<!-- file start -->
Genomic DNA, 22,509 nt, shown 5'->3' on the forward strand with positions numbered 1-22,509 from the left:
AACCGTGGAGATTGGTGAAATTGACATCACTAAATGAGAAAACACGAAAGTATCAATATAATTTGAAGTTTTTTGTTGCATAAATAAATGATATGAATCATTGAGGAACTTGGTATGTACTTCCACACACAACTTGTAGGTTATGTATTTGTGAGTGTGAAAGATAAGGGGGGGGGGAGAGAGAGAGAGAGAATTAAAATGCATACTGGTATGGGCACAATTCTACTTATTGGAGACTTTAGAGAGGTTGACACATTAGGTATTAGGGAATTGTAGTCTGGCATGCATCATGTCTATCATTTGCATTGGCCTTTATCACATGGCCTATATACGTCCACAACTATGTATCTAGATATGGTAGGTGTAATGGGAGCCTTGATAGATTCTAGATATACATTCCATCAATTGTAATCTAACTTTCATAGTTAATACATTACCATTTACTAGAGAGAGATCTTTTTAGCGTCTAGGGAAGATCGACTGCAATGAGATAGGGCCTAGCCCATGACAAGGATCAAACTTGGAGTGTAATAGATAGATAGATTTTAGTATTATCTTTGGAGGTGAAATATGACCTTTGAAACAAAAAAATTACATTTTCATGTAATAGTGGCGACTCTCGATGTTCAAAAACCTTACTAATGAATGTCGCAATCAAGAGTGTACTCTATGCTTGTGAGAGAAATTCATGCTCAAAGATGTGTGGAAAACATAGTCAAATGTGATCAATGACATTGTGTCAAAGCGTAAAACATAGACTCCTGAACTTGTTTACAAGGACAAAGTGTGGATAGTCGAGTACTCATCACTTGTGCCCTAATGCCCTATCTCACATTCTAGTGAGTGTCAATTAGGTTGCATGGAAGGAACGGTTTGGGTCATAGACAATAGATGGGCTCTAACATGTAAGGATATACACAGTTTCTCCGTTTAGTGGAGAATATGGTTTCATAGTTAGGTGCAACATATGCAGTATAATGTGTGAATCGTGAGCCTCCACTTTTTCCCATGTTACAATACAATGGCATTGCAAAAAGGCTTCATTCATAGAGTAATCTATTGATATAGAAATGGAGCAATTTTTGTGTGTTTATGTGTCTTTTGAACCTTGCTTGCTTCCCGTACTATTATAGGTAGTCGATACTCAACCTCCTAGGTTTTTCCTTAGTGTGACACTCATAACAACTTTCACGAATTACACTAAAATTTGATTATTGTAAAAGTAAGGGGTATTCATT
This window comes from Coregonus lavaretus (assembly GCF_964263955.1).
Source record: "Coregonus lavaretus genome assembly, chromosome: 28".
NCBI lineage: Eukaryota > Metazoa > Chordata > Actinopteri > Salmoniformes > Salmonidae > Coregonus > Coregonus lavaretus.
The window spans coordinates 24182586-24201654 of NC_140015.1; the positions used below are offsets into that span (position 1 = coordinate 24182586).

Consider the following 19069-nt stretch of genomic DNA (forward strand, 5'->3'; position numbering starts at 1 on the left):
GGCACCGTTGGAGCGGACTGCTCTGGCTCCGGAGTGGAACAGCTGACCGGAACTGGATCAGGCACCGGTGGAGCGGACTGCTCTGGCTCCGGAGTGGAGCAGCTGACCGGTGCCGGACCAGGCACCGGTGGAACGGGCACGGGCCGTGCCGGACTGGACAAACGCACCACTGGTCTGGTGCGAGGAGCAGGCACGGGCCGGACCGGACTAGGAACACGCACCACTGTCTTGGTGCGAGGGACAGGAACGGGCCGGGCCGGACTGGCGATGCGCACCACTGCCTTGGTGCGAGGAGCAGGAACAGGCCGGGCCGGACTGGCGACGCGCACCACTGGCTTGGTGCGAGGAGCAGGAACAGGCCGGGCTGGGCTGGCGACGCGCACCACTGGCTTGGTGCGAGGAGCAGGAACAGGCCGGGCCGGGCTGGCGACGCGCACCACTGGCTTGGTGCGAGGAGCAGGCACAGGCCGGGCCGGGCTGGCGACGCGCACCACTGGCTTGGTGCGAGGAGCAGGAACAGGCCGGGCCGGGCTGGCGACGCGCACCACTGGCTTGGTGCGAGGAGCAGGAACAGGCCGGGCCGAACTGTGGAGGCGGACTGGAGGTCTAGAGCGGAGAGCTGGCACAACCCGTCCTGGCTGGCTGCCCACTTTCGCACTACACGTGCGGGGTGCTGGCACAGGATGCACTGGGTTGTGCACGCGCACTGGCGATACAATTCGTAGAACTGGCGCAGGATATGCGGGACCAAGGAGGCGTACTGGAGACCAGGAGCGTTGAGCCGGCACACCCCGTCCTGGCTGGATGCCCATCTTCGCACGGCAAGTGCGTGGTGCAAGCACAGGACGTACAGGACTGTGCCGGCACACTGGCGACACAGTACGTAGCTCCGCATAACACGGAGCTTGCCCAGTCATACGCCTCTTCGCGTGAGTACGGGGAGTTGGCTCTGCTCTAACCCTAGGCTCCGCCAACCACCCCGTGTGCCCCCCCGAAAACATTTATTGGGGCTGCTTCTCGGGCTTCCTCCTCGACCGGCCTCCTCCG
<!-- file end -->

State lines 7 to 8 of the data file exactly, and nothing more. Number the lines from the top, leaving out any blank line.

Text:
Consider the following 19069-nt stretch of genomic DNA (forward strand, 5'->3'; position numbering starts at 1 on the left):
GGCACCGTTGGAGCGGACTGCTCTGGCTCCGGAGTGGAACAGCTGACCGGAACTGGATCAGGCACCGGTGGAGCGGACTGCTCTGGCTCCGGAGTGGAGCAGCTGACCGGTGCCGGACCAGGCACCGGTGGAACGGGCACGGGCCGTGCCGGACTGGACAAACGCACCACTGGTCTGGTGCGAGGAGCAGGCACGGGCCGGACCGGACTAGGAACACGCACCACTGTCTTGGTGCGAGGGACAGGAACGGGCCGGGCCGGACTGGCGATGCGCACCACTGCCTTGGTGCGAGGAGCAGGAACAGGCCGGGCCGGACTGGCGACGCGCACCACTGGCTTGGTGCGAGGAGCAGGAACAGGCCGGGCTGGGCTGGCGACGCGCACCACTGGCTTGGTGCGAGGAGCAGGAACAGGCCGGGCCGGGCTGGCGACGCGCACCACTGGCTTGGTGCGAGGAGCAGGCACAGGCCGGGCCGGGCTGGCGACGCGCACCACTGGCTTGGTGCGAGGAGCAGGAACAGGCCGGGCCGGGCTGGCGACGCGCACCACTGGCTTGGTGCGAGGAGCAGGAACAGGCCGGGCCGAACTGTGGAGGCGGACTGGAGGTCTAGAGCGGAGAGCTGGCACAACCCGTCCTGGCTGGCTGCCCACTTTCGCACTACACGTGCGGGGTGCTGGCACAGGATGCACTGGGTTGTGCACGCGCACTGGCGATACAATTCGTAGAACTGGCGCAGGATATGCGGGACCAAGGAGGCGTACTGGAGACCAGGAGCGTTGAGCCGGCACACCCCGTCCTGGCTGGATGCCCATCTTCGCACGGCAAGTGCGTGGTGCAAGCACAGGACGTACAGGACTGTGCCGGCACACTGGCGACACAGTACGTAGCTCCGCATAACACGGAGCTTGCCCAGTCATACGCCTCTTCGCGTGAGTACGGGGAGTTGGCTCTGCTCTAACCCTAGGCTCCGCCAACCACCCCGTGTGCCCCCCCGAAAACATTTATTGGGGCTGCTTCTCGGGCTTCCTCCTCGACCGGCCTCCTCCG